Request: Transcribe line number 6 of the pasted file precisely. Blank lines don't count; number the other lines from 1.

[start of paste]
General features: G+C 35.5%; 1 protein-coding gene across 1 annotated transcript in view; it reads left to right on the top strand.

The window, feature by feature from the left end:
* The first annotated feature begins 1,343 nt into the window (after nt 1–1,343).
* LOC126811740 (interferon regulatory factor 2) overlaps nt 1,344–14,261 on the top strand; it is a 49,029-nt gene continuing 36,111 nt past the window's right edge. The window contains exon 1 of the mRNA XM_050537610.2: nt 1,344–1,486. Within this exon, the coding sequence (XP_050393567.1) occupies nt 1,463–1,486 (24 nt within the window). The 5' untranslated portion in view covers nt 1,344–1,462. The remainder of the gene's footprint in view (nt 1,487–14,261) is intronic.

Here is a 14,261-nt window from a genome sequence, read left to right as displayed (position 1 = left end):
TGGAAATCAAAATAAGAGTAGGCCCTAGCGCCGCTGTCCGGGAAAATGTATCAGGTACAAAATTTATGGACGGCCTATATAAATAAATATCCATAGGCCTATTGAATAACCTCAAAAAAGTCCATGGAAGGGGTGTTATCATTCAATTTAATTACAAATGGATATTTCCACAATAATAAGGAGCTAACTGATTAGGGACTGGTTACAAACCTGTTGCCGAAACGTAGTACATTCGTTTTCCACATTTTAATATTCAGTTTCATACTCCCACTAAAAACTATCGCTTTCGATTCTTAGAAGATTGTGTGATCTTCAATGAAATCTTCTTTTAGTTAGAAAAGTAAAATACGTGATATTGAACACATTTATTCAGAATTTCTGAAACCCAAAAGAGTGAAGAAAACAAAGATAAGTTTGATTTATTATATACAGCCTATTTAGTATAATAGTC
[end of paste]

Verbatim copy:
TGGAAATCAAAATAAGAGTAGGCCCTAGCGCCGCTGTCCGGGAAAATGTATCAGGTACAAAATTTATGGACGGCCTATATAAATAAATATCCATAGGCCTATTGAATAACCTCAAAAAAGTCCATGGAAGGGGTGTTATCATTCAATTTAATTACAAATGGATATTTCCACAATAATAAGGAGCTAACTGATTAGGGACTGGTTACAAACCTGTTGCCGAAACGTAGTACATTCGTTTTCCACATTTTAATATTCAGTTTCATACTCCCACTAAAAACTATCGCTTTCGATTCTTAGAAGATTGTGTGATCTTCAATGAAATCTTCTTTTAGTTAGAAAAGTAAAATACGTGATATTGAACACATTTATTCAGAATTTCTGAAACCCAAAAGAGTGAAGAAAACAAAGATAAGTTTGATTTATTATATACAGCCTATTTAGTATAATAGTC